Most votes in congress are anonymous? I don't think that is accurate. check your info. And if it is true than how can conservatives say that Obama has the most liberal voting record in Congress? There would be no way to know. And there would be no way to know what your congress people are doing.

All of the data that I have seen agrees with Obama's figures. McCain has voted pretty much in concert with W and that does tell us something about his judgment and what we can expect if he is elected.

Personally, I think McCain is one of the worst options that any party has put up for election in decades. He is uniformed, doesn't think before he acts, seems to have the beginnings of Alzheimer's, has not demonstrated any of the values I look for as a Christian, and basically brings nothing to the table but raw ambition... his own words...
"I didn't decide to run for president to start a national crusade for the political reforms I believed in or to run a campaign as if it were some grand act of patriotism. In truth, I wanted to be president because it had become my ambition to be president. . . . In truth, I'd had the ambition for a long time." – John McCain, "Worth the Fighting For”, 2002

Do you really think he'll choose Romney? I used to think that but I'm not sure any more.

fernando said...

I was listening as critically as I could to Obama's speech, but he simply didn't say anything I could disagree with. Sure, I still have my doubts about his ability to deliver on everything he is promising and I worry about the agenda his party may try to dump on him in certain issues.

But, in terms of ideas and substance, he is everything I would want in a potential US president.

As for McCain - I had a lot of respect for him in 2000 and really believe he would have done a lot better than Bush. But, in this campaign, especially in the last few months, he has said some things that are really worrying. I kind of hope he chooses Romney, because that guy is a rogue. But, my guess is that he will go for a safer candidate, especially since the far right have already worked themselves into a froth about Obama/Biden.

Michael Mahoney said...

I'll agree that Obama did a great job in his speech - but what presidential nominee doesn't? His speechwriters should get nice raise when he's out on the lecture circuit next year.

I couldn't disagree more about McCain's seeming "uninformed: or at the "beginnings of Alzheimer's" as you put it. Look over some of his interviews again. He has such a deep understanding of most issues he could give lectures on them. In fact, he often does.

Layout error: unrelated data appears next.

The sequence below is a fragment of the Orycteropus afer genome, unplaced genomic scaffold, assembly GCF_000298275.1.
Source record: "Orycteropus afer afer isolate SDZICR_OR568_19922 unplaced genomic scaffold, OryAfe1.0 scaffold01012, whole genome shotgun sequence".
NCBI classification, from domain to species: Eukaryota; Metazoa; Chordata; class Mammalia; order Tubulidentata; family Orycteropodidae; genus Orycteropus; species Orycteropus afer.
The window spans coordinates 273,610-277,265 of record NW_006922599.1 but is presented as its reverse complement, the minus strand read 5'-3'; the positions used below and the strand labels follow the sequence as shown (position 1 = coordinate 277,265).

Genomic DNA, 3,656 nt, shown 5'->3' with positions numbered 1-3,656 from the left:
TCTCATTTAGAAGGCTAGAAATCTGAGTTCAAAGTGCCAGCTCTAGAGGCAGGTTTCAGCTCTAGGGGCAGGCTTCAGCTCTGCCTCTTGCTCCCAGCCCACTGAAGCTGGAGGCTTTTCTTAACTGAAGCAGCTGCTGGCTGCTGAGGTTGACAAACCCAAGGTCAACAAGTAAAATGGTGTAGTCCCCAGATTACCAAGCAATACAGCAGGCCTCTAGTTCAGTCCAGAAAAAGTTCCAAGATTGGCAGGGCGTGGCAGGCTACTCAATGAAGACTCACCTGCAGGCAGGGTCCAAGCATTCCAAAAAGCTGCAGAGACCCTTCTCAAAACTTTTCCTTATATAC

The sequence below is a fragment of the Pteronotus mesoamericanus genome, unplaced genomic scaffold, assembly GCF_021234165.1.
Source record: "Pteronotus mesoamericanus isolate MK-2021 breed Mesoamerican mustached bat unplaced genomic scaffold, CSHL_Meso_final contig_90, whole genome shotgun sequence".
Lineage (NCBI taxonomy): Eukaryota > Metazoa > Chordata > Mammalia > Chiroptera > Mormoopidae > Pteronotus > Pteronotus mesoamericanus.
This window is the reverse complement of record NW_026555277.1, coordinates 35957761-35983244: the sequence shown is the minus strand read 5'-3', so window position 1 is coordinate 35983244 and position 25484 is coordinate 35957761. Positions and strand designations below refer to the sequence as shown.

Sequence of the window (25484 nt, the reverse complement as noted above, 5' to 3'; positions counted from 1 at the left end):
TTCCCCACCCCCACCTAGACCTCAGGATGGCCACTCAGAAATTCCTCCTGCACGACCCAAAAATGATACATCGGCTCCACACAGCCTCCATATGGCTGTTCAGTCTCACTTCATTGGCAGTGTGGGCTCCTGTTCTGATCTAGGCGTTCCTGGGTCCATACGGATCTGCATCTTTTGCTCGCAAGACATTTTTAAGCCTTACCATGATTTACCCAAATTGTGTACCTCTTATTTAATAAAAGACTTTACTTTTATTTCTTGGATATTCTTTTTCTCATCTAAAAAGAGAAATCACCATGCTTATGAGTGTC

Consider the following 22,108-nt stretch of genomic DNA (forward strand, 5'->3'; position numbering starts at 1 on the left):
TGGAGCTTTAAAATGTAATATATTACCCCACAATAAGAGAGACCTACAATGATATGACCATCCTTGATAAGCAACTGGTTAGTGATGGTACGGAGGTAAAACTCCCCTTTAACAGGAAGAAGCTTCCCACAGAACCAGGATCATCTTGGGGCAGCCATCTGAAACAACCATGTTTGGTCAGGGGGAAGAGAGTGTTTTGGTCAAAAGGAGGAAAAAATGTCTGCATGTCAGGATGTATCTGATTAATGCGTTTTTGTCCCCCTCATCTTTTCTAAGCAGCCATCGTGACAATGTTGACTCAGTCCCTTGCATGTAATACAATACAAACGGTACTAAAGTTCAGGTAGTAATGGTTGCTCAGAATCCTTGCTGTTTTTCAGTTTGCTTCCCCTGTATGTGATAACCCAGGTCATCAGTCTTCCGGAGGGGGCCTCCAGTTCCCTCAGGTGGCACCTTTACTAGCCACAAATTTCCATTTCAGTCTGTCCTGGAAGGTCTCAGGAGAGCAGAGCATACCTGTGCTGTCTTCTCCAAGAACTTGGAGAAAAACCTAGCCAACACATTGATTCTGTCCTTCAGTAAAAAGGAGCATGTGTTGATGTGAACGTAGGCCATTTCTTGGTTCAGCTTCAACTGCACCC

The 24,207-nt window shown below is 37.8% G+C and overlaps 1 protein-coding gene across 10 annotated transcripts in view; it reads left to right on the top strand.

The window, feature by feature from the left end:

McCain just announced Sarah Palin as VP candidate. What a greart choice. Family minded, conservative, pro-life. Unafraid to hold her ground and speak her mind. A true moral center, which has not been evident from the Obama side. Not that he's immoral, he just doesn't come off as particularly holding the moral ground. Kind of a "I'll say what it takes to get through the day." kind of guy.

Dave Miller said...

Roy, while I did not think his speech was all that memorable, I was glad he decided to take on McCain.

John, now that McCain has announced Palin as his VP pick, what does that do those in the GOP who have argued that Obama does not have the experience to be president?

Anonymous said...

Hey Roy, Bishop here..
I watched and listened to Obama's speech and felt he did a fantastic job of making sure his agenda was very evident. He laid it all out quite well. Andrew Sullivan's article was spot on. A long time ago I watched McCain and thought he was a different type of leader, but even the most basic understandings of economics seem to be things he does not comprehend. He used to act against his party when appropriate, and now he is so into the mix that it is sad.

I want rights for women. I want my family to not go broke for healthcare and someday buy a home. I want good education for my child, and an alternative to oil, without drilling in Alaska and other areas, and preferably no coal, either.

I don't want to be patronized by a candidate choosing a woman just because another candidate did not. We aren't just lipstick and heels........

I know who I am voting for, too. Obama/Biden.